The latest model of the Cefaly device is equipped with two settings to allow for both acute treatment of migraine attacks (single, 1-hour session during attack) and for prevention (daily, 20-minute session). In general, lack of insurance coverage has limited patients’ access to neuromodulation devices. However, the Cefaly device is currently covered by the US Department of Veterans Affairs, making it possible for wider use among veterans.32

Combined occipital and trigeminal nerve stimulation

COT-NS is a technique that seeks to modulate pain by concomitant stimulation of the occipital and trigeminal nerves. This technique was first investigated by Reed et al.33 in a case series of seven patients with severe chronic migraine. The technique was developed based on the observation that not all patients with migraine were responsive to ONS, as well as on the hypothesis that the trigeminal and occipital nociceptive afferents converge and share a final common pathway in the trigeminocervical complex. The case series demonstrated better pain control with the combined neurostimulation compared with ONS alone. Similar benefit of COT-NS was noted for hemiplegic migraine in a case series of four patients.34

In a randomized, sham-controlled, double-blinded study of 55 patients with episodic or chronic migraine,35,36 an external COT-NS device/headset was investigated with regards to its effectiveness in aborting migraine headaches.37 The headache relief rate, greater than 50% reduction in pain, and proportion of patients who reported no pain at the 2-hour mark were all significantly higher in the active treatment group compared with the sham treatment group. No serious adverse events were reported in this study.

The multicentre RIME study examined the effects of 1-hour self-administration of a COT-NS device in 131 patients with episodic migraine.38 Significantly more patients achieved complete freedom of most bothersome symptom (i.e. photophobia, phonophobia, nausea) within 2 hours of treatment. Significantly higher pain relief was observed in the active treatment group at 2 hours after treatment. Based on the results of the RIME study, Relivion® (Neurolief Inc., Tampa, FL, USA) obtained FDA approval in 2021 for acute treatment of migraine with or without aura in adults.39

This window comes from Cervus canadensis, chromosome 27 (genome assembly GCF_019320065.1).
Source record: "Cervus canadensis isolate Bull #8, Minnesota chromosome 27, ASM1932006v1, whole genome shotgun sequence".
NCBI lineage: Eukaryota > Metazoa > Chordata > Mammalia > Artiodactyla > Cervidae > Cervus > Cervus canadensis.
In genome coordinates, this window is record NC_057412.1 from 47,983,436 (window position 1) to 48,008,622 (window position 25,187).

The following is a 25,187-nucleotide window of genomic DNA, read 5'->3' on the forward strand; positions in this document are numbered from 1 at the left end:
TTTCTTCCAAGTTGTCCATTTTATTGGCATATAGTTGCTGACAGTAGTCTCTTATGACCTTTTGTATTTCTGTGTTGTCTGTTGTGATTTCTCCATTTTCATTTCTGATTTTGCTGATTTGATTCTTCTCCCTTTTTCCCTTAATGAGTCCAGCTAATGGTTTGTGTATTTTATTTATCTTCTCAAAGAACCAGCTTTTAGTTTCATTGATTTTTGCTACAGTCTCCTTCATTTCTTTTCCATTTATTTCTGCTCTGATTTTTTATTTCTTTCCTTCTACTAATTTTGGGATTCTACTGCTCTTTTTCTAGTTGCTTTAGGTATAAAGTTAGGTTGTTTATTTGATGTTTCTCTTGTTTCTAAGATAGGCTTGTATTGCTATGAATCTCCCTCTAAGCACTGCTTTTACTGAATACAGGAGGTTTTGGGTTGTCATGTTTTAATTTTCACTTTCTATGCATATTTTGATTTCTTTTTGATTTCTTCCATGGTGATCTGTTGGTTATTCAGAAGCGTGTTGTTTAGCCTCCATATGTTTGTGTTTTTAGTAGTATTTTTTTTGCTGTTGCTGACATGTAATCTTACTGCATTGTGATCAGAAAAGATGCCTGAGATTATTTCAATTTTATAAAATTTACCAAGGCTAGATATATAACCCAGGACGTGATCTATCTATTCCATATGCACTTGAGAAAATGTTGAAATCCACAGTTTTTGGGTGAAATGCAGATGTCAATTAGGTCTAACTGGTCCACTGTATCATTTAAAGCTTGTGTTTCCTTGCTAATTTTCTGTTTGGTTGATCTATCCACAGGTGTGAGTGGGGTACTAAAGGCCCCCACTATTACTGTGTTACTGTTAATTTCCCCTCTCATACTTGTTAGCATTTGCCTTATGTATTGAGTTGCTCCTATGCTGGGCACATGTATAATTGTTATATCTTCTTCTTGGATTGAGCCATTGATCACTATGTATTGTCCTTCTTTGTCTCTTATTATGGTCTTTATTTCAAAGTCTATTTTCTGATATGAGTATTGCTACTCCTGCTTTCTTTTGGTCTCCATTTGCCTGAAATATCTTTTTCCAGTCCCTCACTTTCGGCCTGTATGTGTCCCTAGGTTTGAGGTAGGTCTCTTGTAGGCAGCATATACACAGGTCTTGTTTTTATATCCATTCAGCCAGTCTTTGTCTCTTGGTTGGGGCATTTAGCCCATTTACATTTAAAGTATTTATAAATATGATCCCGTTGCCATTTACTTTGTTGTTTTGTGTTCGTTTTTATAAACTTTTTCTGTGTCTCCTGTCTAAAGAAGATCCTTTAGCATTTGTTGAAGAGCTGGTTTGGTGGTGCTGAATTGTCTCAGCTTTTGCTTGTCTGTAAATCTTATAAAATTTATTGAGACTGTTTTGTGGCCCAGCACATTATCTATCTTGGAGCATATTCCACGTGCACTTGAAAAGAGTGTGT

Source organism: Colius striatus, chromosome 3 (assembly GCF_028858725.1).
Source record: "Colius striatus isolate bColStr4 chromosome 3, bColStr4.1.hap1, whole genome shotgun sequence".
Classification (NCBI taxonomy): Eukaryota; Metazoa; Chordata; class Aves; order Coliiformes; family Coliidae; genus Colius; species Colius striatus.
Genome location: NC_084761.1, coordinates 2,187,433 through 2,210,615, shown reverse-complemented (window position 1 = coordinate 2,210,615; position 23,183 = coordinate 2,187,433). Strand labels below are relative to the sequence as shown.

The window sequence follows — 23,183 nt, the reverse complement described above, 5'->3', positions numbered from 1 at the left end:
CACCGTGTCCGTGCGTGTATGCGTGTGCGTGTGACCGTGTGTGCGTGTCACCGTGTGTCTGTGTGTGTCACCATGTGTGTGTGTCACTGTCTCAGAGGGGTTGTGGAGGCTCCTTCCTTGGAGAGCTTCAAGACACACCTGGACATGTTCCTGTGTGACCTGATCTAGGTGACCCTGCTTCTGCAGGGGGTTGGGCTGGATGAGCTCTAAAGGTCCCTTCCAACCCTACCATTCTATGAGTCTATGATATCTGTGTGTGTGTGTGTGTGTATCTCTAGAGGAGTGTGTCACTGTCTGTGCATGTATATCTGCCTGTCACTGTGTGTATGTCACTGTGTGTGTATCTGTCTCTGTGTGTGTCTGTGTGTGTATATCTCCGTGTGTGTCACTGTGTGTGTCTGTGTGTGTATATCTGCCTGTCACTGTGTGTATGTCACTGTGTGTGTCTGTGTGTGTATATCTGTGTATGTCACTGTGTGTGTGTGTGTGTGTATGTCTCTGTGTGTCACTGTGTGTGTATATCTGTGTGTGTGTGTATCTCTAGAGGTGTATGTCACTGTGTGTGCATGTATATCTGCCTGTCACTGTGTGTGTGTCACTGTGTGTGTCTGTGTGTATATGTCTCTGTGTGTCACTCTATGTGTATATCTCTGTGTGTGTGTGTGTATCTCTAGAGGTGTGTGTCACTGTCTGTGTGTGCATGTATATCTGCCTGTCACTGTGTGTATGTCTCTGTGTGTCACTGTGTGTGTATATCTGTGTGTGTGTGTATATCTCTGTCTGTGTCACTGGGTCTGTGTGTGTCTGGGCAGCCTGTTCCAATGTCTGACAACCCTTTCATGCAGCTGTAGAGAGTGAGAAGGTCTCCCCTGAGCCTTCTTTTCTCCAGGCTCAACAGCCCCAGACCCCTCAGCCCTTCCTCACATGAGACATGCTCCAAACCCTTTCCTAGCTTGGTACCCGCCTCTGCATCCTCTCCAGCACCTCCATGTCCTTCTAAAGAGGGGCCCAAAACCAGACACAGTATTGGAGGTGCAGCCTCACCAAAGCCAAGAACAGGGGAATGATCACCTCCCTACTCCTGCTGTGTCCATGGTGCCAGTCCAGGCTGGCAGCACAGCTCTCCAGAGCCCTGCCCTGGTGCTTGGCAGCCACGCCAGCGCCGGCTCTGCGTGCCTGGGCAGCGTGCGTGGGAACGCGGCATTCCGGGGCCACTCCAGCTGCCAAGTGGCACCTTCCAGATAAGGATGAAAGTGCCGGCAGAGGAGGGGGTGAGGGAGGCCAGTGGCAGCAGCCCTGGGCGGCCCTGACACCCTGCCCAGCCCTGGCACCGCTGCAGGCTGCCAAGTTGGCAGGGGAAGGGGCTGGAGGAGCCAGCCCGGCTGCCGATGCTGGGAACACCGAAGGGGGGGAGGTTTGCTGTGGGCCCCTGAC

Sphenopalatine ganglion stimulation

SGS is an invasive trigeminal nerve stimulation technique with the strongest evidence for use in acute and preventive treatment of CH. The sphenopalatine ganglion (SPG) is a large extracranial parasympathetic ganglion located on each side of the mid face within the pterygopalatine fossa. It contains multiple neural roots, including autonomic, sensory and motor, and is believed to play a role in headache and cranial autonomic symptoms associated with CH.40 In CH, the parasympathetic superior salivatory nucleus and SPG parasympathetic fibres are activated, inducing the release of neuropeptides and vasodilation of the cerebral and dural blood vessels. This process is thought to activate meningeal nociceptive fibres projecting to the trigeminal ganglion and nuclei, inducing referred pain in the periorbital area. This hypothesis led to the theory that blockage of the SPG may interfere with the pathological process and treat CH attacks.41

Several destructive procedures on the SPG, such as ganglionectomy, radiofrequency lesion, blocks and stereotactic radiosurgery, only showed a partial treatment benefit for chronic CH.41 Following this, a new non-destructive procedure targeting the SPG was developed. A chronically implantable neuromodulation device has been developed for acute SPG stimulation to abort the CH attacks on demand.42 The neurostimulator device is implanted in the pterygopalatine fossa with the lead in contact with the SPG. The device does not contain a battery but is activated and powered by remote control using radiofrequency energy.41